You could see all sorts of characters as though someone really followed statistical techniques to create the sample. People who lock their 1970s model Aristocrat briefcase with a 3 feet long cast iron chain with such a meticulous perfection without realizing that one punch on the face of that briefcase would give two (unusable) briefcases, people who travel short distances with loads and loads of luggages most of which is packed with food and snacks (indha oru vaai saappttu padutthukkappaa... Ippao dhaanammaa murukku thinnaen), people who try to show off their kid's wit/intelligence (amma paer enna, maamaa enna color shirt paottrukkaaru), people who rush to restrooms as soon as the flight takes off as though they've been holding their leak for hours together just so they can be the first to use the restrooms in the plane, people who always choose upper berths in trains just so they can start snoring with the first whistle of the engine, people who stare at vacuum as though it's the doom's day with their ipod plugged to their ears, people who are so curious about others or those who try to be way too friendly... Such a variety that leaves you no short of entertainment.

The best entertainer of the lot I'd say is a flight journey especially if you are taking a 12+ hrs flight from one part of the world to the diametric opposite end of it. Don't know if its the prolonged flight or the curiosity, people are at their hilarious (or may be it's just me) best in such trips. If the neighbor happens to be a good looking chick, all possible gimmicks would be on to impress her. Turning on that cool look, heavily accented English, denying drinks that were his targets when he boarded the flight and trying to talk to her at every single opportunity are the symptoms of flightfigurophilia (Now don't Wiki that!! :)); one of the most interesting diseases on the planet. But I often commend Murphy for his laws and I'm not sure a Nobel was awarded to him (if not it's a grave injustice). You never get a good looking girl for your neighbor and almost always your neighbor is a guy who has the dumbest looks on the planet and keeps drinking every flavor of alcohol that is on board. Some other times, you keep praying for an empty row just so you could stretch yourself and sleep; and there comes the most talkative neighbor you could think of, not even allowing you to watch a movie in peace. :)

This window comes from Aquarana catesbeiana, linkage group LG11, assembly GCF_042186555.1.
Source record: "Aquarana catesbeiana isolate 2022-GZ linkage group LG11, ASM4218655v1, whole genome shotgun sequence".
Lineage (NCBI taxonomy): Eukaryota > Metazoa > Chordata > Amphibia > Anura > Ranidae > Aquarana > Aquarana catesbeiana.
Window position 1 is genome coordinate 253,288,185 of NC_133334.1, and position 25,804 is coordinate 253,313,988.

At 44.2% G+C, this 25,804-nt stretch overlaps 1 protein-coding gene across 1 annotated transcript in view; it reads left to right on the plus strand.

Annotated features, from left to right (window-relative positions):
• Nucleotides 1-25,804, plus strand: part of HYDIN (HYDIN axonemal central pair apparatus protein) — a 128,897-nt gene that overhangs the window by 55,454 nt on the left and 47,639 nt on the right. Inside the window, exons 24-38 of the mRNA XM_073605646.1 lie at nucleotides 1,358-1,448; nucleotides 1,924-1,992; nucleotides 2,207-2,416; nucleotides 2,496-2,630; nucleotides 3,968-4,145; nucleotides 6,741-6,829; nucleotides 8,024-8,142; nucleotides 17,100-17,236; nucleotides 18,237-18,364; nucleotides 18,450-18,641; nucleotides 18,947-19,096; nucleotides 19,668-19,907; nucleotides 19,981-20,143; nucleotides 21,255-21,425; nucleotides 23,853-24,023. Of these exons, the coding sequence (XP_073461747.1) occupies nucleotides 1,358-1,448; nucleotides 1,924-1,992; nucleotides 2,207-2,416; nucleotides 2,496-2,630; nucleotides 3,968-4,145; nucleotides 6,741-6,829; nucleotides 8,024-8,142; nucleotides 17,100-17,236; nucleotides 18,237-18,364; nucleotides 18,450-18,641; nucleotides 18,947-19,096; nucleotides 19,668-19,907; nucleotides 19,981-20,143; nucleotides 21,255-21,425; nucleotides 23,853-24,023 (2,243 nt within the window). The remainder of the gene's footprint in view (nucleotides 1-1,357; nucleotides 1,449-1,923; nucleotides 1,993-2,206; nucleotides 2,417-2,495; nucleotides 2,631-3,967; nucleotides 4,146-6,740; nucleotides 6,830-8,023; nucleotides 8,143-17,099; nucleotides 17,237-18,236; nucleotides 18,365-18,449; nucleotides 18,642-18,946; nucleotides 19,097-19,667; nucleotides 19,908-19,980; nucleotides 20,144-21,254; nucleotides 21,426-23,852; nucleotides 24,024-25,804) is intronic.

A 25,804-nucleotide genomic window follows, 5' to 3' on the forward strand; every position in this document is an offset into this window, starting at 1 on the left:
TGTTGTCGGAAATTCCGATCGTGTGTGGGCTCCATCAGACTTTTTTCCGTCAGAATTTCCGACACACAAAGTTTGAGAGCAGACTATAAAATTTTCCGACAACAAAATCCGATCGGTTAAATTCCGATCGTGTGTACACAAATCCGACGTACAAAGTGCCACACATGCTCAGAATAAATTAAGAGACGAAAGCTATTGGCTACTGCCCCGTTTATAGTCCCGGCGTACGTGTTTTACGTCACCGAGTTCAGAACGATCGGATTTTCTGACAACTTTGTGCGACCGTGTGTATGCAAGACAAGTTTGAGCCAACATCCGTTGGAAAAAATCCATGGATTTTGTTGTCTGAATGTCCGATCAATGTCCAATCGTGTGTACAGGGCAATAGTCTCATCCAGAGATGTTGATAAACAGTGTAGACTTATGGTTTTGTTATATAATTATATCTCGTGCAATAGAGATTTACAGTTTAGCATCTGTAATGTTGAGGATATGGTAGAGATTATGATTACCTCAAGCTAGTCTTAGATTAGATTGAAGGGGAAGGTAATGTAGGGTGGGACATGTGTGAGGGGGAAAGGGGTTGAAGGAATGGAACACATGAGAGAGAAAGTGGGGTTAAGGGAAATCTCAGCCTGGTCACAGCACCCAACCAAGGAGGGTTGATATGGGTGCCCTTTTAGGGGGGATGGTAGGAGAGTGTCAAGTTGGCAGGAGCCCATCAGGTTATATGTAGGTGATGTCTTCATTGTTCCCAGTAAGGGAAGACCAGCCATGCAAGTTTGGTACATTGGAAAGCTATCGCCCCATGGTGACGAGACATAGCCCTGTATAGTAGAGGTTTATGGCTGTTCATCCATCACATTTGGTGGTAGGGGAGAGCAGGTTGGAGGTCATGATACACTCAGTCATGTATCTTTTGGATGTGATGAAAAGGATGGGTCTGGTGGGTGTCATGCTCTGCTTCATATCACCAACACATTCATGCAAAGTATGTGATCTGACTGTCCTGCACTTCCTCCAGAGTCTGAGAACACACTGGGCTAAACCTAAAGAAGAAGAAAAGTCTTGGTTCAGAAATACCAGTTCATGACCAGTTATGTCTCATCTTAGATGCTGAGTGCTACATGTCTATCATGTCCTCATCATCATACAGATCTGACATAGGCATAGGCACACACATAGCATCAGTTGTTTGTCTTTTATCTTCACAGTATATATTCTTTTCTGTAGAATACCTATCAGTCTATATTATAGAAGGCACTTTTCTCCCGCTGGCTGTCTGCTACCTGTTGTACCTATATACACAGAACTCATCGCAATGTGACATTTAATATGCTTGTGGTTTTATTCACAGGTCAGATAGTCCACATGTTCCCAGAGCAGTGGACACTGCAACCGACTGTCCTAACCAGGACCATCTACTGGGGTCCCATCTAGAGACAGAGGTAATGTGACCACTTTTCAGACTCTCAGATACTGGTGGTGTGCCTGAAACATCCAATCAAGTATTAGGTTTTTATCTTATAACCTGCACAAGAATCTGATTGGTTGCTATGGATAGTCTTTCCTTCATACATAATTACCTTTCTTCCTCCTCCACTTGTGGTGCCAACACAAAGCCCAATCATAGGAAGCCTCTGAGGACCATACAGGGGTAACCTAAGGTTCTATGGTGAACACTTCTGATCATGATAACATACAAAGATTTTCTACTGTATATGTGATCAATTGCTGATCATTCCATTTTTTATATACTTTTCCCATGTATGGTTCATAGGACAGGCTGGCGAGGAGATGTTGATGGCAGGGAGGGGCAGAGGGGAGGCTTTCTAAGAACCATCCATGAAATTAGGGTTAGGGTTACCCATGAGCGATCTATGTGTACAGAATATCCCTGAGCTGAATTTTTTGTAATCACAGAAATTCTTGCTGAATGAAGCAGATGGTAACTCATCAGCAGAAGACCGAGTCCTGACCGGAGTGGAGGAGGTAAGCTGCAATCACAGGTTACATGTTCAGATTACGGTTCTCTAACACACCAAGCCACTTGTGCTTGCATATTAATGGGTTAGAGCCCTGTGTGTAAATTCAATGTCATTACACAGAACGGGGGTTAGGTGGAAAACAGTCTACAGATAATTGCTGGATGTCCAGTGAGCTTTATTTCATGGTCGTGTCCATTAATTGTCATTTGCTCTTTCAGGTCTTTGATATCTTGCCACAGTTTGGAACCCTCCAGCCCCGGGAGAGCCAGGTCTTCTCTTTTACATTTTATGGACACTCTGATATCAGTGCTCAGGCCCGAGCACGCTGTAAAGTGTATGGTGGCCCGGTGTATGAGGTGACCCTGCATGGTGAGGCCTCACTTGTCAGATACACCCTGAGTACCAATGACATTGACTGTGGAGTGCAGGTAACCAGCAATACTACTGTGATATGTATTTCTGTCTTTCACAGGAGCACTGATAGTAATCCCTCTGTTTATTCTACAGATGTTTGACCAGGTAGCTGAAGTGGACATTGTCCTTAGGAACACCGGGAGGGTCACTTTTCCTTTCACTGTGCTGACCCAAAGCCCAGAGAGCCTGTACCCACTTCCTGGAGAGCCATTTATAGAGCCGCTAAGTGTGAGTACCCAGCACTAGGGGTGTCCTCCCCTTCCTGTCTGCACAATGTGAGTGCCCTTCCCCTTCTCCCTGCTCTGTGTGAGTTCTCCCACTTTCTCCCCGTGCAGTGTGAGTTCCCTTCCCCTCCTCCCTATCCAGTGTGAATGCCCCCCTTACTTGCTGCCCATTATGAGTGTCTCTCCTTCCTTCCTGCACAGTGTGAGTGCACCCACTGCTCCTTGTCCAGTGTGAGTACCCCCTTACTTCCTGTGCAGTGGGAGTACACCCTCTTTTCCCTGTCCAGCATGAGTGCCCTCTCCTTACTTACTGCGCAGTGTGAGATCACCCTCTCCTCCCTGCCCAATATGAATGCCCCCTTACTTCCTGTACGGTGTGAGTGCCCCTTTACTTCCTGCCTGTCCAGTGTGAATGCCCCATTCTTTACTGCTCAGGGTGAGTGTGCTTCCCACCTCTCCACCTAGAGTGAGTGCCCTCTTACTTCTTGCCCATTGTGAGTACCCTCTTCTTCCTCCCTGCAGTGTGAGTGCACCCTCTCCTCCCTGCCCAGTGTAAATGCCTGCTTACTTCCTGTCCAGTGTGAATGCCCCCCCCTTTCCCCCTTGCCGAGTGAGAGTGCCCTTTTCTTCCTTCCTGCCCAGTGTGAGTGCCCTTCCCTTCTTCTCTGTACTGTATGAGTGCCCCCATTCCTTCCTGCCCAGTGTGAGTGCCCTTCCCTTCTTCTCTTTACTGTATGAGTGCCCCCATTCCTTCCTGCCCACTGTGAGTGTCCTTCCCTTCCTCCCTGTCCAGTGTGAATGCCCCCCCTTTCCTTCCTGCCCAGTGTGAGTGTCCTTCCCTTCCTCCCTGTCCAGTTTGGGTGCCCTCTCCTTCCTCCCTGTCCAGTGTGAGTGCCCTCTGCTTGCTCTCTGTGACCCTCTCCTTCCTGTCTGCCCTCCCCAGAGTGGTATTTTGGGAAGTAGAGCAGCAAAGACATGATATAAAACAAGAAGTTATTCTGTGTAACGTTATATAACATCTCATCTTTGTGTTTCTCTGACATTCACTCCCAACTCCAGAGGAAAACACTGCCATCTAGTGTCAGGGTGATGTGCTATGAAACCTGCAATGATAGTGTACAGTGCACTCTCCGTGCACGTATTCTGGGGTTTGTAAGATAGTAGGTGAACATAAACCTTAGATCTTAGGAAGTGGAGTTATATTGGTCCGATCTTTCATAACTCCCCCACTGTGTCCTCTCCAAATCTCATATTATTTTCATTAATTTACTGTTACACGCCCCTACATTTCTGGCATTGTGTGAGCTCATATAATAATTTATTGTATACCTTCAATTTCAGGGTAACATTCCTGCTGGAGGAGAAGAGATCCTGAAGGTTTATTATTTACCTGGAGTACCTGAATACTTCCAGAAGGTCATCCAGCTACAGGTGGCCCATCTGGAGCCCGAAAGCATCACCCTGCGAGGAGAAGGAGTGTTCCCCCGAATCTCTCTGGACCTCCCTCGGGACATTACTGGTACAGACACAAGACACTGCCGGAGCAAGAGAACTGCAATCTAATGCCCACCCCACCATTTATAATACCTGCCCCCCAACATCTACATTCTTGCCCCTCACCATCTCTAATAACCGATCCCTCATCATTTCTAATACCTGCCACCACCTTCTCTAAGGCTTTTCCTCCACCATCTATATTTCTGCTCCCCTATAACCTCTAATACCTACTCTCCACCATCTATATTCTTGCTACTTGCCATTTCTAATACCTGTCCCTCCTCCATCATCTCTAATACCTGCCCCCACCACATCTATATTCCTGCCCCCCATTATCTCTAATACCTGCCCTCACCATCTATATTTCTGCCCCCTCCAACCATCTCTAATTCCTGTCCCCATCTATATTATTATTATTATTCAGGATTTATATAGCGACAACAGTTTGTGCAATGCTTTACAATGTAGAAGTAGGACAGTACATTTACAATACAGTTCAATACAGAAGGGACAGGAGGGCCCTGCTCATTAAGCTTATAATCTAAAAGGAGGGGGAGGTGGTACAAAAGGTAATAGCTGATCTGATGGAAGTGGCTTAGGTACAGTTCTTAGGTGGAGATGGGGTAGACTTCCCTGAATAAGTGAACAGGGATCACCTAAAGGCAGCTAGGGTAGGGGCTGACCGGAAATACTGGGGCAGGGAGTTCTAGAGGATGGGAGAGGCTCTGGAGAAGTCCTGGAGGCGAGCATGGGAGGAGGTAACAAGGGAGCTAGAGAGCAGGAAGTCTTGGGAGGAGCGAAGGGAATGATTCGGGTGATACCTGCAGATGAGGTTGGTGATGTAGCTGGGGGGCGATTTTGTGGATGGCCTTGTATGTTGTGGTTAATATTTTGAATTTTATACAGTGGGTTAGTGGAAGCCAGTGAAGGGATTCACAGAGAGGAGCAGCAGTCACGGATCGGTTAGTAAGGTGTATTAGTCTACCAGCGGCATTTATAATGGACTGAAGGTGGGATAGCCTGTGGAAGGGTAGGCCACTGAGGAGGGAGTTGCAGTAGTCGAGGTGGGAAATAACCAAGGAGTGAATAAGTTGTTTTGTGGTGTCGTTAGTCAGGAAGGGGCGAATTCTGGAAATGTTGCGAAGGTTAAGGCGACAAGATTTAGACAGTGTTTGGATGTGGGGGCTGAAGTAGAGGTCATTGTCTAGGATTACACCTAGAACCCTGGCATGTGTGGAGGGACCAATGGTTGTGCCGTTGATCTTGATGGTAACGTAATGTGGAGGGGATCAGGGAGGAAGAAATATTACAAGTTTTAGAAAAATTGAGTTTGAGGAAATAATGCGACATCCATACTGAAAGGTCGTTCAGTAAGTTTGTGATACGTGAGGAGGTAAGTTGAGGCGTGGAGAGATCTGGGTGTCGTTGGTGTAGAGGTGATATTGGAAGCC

All in all, there are two best ways to kill boredom - call for a meeting or plan a short trip with your eyes wide open!

Wednesday, September 17, 2008

LHC and India

The Large Hardon Collider (LHC) has been the talk of the town for quite a while now, at least among the educated mass. An extremely simplified explanation of this experiment is that it is an effort by a bunch of nerds to identify ('try to identify' to be more precise) what has been happening after the big-bang. So what the hell is big-bang? That is the way most of these nerds would like to explain how the universe came to a state it is in, today. One particle of extreme energy and density exploded (the explosion is called the big bang) and poof came the elements in this universe. Text books that were prescribed to me back in the higher sec days used to tell that this theory is intended to explain the creation of the universe. But actually there is no theory till date that explains how the universe was created! These theories rather assume that 'something' existed to begin with and then they explain what could've happened in that 'something' that resulted in the evolution of this universe. Okay... enough on the theories part! Let me get to the point that I wanted to get to... :)